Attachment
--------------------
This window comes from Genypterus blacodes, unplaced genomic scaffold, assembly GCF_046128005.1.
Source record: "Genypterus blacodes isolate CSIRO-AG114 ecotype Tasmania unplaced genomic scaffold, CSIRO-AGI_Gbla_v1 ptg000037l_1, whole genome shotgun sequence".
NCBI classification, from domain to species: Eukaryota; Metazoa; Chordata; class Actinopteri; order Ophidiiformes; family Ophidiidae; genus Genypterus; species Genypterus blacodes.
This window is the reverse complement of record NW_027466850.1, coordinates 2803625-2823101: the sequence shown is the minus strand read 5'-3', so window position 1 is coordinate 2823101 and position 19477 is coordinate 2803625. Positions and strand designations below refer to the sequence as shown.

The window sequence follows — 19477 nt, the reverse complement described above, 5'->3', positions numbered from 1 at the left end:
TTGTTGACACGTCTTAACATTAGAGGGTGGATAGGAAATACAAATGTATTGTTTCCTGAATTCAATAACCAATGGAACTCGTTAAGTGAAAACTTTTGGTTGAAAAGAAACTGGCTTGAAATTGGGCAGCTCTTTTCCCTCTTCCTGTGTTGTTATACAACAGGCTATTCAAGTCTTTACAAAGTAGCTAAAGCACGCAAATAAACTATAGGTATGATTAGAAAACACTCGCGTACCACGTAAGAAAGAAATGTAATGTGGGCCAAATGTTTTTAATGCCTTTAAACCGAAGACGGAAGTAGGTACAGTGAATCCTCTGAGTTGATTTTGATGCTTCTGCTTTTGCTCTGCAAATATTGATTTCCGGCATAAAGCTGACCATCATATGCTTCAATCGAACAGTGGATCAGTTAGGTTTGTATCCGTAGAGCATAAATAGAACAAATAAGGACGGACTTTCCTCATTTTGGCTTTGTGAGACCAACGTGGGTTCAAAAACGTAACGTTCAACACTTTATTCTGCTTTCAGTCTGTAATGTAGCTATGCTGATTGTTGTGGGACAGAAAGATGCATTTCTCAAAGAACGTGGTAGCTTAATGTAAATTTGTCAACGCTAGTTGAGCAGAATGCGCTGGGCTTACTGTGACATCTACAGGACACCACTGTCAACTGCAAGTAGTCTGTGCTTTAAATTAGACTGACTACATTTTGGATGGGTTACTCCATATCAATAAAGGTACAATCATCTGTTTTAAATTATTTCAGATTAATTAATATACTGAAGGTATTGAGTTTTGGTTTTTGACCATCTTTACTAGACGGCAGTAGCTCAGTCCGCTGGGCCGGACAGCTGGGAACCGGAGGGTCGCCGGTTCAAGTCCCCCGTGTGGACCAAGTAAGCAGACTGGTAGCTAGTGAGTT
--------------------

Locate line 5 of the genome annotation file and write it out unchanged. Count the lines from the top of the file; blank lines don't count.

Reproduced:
The window sequence follows — 19477 nt, the reverse complement described above, 5'->3', positions numbered from 1 at the left end: